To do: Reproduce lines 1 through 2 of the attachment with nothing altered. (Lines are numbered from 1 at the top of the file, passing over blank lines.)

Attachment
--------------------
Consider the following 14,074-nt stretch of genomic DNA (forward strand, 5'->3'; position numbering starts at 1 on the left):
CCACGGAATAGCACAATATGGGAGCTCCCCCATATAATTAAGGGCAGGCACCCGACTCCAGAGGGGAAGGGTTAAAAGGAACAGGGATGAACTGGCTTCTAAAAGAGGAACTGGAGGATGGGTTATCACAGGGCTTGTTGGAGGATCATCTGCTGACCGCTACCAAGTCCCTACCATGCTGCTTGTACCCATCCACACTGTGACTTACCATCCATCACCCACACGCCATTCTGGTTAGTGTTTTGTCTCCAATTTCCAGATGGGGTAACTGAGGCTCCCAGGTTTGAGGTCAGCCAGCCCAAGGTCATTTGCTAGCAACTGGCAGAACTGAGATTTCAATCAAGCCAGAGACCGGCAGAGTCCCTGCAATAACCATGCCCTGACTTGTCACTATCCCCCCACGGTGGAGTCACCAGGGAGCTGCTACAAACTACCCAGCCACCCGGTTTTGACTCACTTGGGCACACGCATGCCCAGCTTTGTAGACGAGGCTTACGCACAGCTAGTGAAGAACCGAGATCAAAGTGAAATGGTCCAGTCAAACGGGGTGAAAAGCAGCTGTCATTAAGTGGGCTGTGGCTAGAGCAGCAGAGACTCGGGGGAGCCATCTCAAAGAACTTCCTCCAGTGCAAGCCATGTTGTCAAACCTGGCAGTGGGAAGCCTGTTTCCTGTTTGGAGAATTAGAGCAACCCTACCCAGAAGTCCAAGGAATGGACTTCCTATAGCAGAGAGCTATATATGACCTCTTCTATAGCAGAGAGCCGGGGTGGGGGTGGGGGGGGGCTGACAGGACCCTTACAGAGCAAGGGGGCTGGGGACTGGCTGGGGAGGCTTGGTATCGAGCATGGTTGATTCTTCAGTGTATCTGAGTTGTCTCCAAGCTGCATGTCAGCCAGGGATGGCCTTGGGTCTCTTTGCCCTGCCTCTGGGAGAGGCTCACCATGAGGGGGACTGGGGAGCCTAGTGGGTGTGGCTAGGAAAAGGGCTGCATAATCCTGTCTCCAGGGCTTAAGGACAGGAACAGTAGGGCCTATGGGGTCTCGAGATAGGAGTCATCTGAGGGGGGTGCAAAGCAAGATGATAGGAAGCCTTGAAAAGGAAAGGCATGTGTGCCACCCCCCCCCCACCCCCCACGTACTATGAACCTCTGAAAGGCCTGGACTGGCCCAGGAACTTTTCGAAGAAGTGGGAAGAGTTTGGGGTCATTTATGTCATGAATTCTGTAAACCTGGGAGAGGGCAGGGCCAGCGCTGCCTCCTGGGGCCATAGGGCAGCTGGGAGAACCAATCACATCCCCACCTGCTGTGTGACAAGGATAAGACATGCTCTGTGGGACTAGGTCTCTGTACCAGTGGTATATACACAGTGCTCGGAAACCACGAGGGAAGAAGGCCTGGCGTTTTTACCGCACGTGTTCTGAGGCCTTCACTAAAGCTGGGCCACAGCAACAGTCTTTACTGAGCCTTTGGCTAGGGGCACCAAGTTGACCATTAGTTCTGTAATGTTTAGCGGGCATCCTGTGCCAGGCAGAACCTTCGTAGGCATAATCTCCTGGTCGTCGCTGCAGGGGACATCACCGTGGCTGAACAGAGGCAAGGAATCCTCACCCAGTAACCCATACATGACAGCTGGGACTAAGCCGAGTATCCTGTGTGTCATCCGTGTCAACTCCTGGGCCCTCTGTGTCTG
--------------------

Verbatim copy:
Consider the following 14,074-nt stretch of genomic DNA (forward strand, 5'->3'; position numbering starts at 1 on the left):
CCACGGAATAGCACAATATGGGAGCTCCCCCATATAATTAAGGGCAGGCACCCGACTCCAGAGGGGAAGGGTTAAAAGGAACAGGGATGAACTGGCTTCTAAAAGAGGAACTGGAGGATGGGTTATCACAGGGCTTGTTGGAGGATCATCTGCTGACCGCTACCAAGTCCCTACCATGCTGCTTGTACCCATCCACACTGTGACTTACCATCCATCACCCACACGCCATTCTGGTTAGTGTTTTGTCTCCAATTTCCAGATGGGGTAACTGAGGCTCCCAGGTTTGAGGTCAGCCAGCCCAAGGTCATTTGCTAGCAACTGGCAGAACTGAGATTTCAATCAAGCCAGAGACCGGCAGAGTCCCTGCAATAACCATGCCCTGACTTGTCACTATCCCCCCACGGTGGAGTCACCAGGGAGCTGCTACAAACTACCCAGCCACCCGGTTTTGACTCACTTGGGCACACGCATGCCCAGCTTTGTAGACGAGGCTTACGCACAGCTAGTGAAGAACCGAGATCAAAGTGAAATGGTCCAGTCAAACGGGGTGAAAAGCAGCTGTCATTAAGTGGGCTGTGGCTAGAGCAGCAGAGACTCGGGGGAGCCATCTCAAAGAACTTCCTCCAGTGCAAGCCATGTTGTCAAACCTGGCAGTGGGAAGCCTGTTTCCTGTTTGGAGAATTAGAGCAACCCTACCCAGAAGTCCAAGGAATGGACTTCCTATAGCAGAGAGCTATATATGACCTCTTCTATAGCAGAGAGCCGGGGTGGGGGTGGGGGGGGGCTGACAGGACCCTTACAGAGCAAGGGGGCTGGGGACTGGCTGGGGAGGCTTGGTATCGAGCATGGTTGATTCTTCAGTGTATCTGAGTTGTCTCCAAGCTGCATGTCAGCCAGGGATGGCCTTGGGTCTCTTTGCCCTGCCTCTGGGAGAGGCTCACCATGAGGGGGACTGGGGAGCCTAGTGGGTGTGGCTAGGAAAAGGGCTGCATAATCCTGTCTCCAGGGCTTAAGGACAGGAACAGTAGGGCCTATGGGGTCTCGAGATAGGAGTCATCTGAGGGGGGTGCAAAGCAAGATGATAGGAAGCCTTGAAAAGGAAAGGCATGTGTGCCACCCCCCCCCCACCCCCCACGTACTATGAACCTCTGAAAGGCCTGGACTGGCCCAGGAACTTTTCGAAGAAGTGGGAAGAGTTTGGGGTCATTTATGTCATGAATTCTGTAAACCTGGGAGAGGGCAGGGCCAGCGCTGCCTCCTGGGGCCATAGGGCAGCTGGGAGAACCAATCACATCCCCACCTGCTGTGTGACAAGGATAAGACATGCTCTGTGGGACTAGGTCTCTGTACCAGTGGTATATACACAGTGCTCGGAAACCACGAGGGAAGAAGGCCTGGCGTTTTTACCGCACGTGTTCTGAGGCCTTCACTAAAGCTGGGCCACAGCAACAGTCTTTACTGAGCCTTTGGCTAGGGGCACCAAGTTGACCATTAGTTCTGTAATGTTTAGCGGGCATCCTGTGCCAGGCAGAACCTTCGTAGGCATAATCTCCTGGTCGTCGCTGCAGGGGACATCACCGTGGCTGAACAGAGGCAAGGAATCCTCACCCAGTAACCCATACATGACAGCTGGGACTAAGCCGAGTATCCTGTGTGTCATCCGTGTCAACTCCTGGGCCCTCTGTGTCTG